|protected||Specifies that a class member is accessible within its own class and subclasses.|
|public||Specifies that a class member is accessible from any other class.|
|synchronized||Ensures that only one thread can access a synchronized block or method simultaneously.|
|volatile||Ensures that only one thread can access a synchronized block or method simultaneously.|
|transient||Specifies that a field should not be serialized when an object is written to persistent storage.|
|native||Used in conjunction with if to specify an alternative condition.|
|static||Specifies that multiple threads may modify a field.|
Flow Control Keywords in Java
|while||Used to create a while loop.|
|do||Used to create a do-while loop.|
|for||Used to create a for loop.|
|break||Used to exit from loops and switch statements.|
|continue||Used to continue to the next iteration of a loop.|
|switch||Used to create a switch statement.|
|case||Used in a switch statement to specify different cases.|
|default||Specifies a default case in a switch statement.|
|if||Used to create conditional statements.|
|else||Used in conjunction with if to specify an alternative condition.|
|return||Used to exit a method and return a value.|
Keyword Operators In The Sense That They Could Well Be Functions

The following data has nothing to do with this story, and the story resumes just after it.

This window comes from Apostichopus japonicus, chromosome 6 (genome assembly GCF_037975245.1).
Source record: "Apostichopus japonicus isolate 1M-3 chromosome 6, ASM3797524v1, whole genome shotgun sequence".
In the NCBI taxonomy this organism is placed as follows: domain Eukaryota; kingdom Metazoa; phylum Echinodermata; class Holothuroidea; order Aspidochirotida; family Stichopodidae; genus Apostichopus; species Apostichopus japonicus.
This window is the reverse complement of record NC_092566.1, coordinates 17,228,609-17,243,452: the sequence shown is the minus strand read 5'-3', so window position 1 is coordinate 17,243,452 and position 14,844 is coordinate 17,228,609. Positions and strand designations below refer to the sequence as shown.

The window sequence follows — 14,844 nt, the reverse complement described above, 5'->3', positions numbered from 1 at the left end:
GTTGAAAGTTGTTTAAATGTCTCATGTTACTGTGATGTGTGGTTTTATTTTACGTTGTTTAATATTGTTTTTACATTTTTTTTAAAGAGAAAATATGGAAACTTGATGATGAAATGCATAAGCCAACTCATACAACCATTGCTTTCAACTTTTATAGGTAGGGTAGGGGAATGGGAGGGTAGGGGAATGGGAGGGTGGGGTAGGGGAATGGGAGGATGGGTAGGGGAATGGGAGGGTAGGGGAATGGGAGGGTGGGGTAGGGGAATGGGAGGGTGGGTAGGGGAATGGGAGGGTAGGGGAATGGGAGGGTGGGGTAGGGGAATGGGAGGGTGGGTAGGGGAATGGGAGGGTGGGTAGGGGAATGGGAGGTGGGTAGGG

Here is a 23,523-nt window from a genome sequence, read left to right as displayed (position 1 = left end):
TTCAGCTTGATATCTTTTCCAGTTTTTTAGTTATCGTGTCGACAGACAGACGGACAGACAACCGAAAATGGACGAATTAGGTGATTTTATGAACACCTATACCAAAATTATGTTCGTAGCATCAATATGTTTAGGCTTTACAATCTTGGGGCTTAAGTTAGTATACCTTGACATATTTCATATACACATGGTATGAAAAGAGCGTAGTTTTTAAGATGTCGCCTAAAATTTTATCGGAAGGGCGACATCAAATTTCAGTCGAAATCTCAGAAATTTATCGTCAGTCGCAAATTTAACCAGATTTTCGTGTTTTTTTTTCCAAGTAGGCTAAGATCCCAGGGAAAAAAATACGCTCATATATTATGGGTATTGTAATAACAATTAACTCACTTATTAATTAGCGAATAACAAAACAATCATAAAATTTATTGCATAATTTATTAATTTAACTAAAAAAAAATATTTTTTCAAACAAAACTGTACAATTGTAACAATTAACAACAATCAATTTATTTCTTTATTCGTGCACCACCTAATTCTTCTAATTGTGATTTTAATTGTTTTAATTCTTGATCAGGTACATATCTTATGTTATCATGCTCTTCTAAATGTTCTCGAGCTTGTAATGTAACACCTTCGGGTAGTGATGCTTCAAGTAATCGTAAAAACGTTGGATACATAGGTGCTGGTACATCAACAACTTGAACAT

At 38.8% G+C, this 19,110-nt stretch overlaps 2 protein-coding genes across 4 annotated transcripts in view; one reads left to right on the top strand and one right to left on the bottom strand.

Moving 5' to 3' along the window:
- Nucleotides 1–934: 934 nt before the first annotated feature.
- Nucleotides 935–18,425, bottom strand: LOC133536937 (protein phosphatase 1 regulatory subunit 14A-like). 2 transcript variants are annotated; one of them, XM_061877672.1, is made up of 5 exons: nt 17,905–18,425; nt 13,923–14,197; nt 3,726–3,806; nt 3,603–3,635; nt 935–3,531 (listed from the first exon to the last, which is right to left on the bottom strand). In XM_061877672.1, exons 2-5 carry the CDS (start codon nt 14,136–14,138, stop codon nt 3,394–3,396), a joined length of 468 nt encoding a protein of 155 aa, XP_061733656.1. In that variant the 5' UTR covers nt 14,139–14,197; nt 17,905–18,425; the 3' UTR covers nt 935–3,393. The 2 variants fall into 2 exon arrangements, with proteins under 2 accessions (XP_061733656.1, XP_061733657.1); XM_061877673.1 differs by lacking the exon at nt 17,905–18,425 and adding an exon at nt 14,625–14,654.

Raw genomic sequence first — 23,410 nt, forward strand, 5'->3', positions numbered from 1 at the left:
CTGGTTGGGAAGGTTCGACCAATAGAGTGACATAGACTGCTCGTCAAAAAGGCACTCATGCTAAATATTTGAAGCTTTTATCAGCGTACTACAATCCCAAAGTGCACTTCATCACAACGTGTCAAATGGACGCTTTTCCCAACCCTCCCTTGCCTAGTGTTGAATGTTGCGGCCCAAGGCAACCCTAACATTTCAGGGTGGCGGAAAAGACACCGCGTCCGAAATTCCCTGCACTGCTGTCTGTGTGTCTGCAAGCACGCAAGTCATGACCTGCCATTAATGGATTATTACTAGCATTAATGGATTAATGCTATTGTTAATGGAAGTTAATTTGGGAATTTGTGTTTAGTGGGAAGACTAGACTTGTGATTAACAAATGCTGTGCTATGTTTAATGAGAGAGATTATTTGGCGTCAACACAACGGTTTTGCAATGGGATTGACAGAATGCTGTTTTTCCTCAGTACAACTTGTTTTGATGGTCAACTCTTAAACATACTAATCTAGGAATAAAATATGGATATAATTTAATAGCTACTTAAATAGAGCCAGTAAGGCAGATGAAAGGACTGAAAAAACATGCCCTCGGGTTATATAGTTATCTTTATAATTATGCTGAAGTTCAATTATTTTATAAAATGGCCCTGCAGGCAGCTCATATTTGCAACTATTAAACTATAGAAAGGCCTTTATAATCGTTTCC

|instanceof||Used to test if an object is an instance of a particular class or interface.|
|new||Used to create new objects.|
Data And Data Types Keywords in Java
|boolean||Represents a boolean data type with values true or false.|
|byte||Represents a byte data type, typically used for small integers.|
|char||Represents a character data type enclosed in single quotes (e.g., ‘A’ ).|
|short||Represents a short integer data type.|
|int||Represents an integer data type.|
|long||Represents a long integer data type.|
|class||Used to declare a class.|
|enum||Used to declare an enumeration.|
|interface||Used to declare an interface.|
|float||Represents a single-precision floating-point data type.|
|double||Represents a double-precision floating-point data type.|
|void||Indicates that a method does not return a value.|
|null||represents a null reference|
Please note that Java may introduce new keywords in later versions, and the usage and significance of keywords can evolve over time. It’s essential to consult the documentation for the specific version of Java you are using to ensure accurate keyword usage.
Keywords in the Java programming language are reserved words with predefined meanings and are fundamental elements for writing code. These keywords cannot be used for any other purpose, such as naming variables or functions, and must be written in lowercase due to Java’s case sensitivity.
Understanding and correctly using keywords is essential for writing valid and functional Java programs. While there are many keywords in Java, it’s unnecessary to memorize them all at once; you will become familiar with them as you explore different aspects of Java programming.
Overall, keywords are the building blocks that shape the structure and behavior of Java programs, making them a fundamental concept for any Java programmer to grasp.